In principle, prices can be set freely.
However the law may set certain prices or provide a pricing framework for certain products under certain conditions.
That is why the prices of certain products, such as oil and petroleum products, are currently regulated.
Who is concerned
All traders may freely set their sales prices as they see fit, unless the prices of the products are regulated.
How to proceed
Freedom to set prices
In principle, the prices of goods, products and services are set by free market competition.
Grand-ducal regulations may:
- set prices and margins applicable to certain products or services for an undetermined period when free price competition is inadequate because of:
- the market structure;
- customers being unable to benefit from market conditions;
- legal provisions.
- temporarily regulate prices (for no longer than 6 months) to prevent their excessive increase or decrease in the event of an economic dysfunctionality of the market caused by:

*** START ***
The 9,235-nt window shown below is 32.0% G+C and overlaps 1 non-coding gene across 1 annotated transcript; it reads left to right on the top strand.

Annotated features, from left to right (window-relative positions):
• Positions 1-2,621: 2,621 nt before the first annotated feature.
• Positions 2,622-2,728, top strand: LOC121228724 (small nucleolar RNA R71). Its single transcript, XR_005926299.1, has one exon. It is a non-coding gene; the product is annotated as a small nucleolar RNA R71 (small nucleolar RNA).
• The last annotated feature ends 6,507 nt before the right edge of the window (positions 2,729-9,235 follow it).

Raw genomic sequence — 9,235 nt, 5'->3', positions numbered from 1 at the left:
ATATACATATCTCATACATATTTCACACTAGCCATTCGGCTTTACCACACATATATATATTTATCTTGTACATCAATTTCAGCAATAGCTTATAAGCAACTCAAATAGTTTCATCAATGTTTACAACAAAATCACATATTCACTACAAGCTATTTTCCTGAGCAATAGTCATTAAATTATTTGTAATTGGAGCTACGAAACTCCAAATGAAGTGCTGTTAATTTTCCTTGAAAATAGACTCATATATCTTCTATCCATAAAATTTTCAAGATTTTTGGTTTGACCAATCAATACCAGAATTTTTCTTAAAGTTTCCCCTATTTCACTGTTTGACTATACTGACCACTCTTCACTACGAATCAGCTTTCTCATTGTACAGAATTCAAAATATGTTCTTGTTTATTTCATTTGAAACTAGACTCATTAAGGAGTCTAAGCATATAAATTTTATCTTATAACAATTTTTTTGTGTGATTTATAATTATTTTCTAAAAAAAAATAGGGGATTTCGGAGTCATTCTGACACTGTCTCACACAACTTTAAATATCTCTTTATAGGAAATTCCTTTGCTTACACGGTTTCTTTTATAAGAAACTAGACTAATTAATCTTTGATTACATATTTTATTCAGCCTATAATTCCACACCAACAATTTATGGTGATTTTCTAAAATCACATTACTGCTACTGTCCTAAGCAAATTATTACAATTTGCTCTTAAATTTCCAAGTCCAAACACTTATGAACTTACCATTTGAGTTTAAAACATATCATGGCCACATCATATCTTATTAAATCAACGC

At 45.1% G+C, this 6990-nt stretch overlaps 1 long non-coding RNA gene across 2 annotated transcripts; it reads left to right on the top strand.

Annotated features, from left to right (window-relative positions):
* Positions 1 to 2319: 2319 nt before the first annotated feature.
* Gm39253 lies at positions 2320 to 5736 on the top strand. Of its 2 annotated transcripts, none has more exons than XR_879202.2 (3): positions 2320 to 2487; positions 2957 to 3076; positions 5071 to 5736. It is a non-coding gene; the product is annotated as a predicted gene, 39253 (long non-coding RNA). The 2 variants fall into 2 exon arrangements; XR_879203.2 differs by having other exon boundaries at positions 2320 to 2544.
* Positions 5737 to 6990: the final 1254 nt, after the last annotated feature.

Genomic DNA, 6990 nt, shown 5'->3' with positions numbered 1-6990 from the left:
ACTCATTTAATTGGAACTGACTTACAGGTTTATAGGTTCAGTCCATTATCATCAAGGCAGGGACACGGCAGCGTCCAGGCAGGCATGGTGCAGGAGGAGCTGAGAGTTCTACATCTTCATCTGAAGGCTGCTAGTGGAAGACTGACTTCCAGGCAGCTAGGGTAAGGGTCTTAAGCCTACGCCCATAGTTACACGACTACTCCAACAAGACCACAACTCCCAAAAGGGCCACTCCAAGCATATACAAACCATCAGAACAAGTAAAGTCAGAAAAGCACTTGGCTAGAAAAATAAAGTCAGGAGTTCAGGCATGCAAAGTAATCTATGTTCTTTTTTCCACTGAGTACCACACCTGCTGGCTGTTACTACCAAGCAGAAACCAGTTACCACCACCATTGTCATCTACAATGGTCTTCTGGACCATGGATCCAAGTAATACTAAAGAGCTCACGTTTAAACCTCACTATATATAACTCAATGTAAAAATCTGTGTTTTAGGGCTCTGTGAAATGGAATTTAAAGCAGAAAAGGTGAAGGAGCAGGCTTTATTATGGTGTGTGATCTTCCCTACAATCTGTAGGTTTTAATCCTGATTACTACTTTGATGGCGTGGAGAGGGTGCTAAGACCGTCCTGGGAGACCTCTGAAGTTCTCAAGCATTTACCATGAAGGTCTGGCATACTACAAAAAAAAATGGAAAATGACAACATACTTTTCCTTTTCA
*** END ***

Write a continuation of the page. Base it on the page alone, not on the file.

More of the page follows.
- a crisis;
- exceptional circumstances;
- an obvious abnormal market situation;
- set maximum prices for oil and petroleum products if no programme contracts concerning the limitation of maximum prices have been concluded with companies from the oil industry.
Products with regulated prices
The prices of the following products are specifically regulated:
- prices of pharmaceutical products are set by Grand-ducal regulation;
- prices of taxi fares are set by Grand-ducal regulation;
- maximum prices for petroleum products are set through programme contracts with companies from the oil industry.
Although their prices are freely set at their release for consumption, tobacco products are subject to excise duties.
They must be sold at the price indicated on the tax stamp.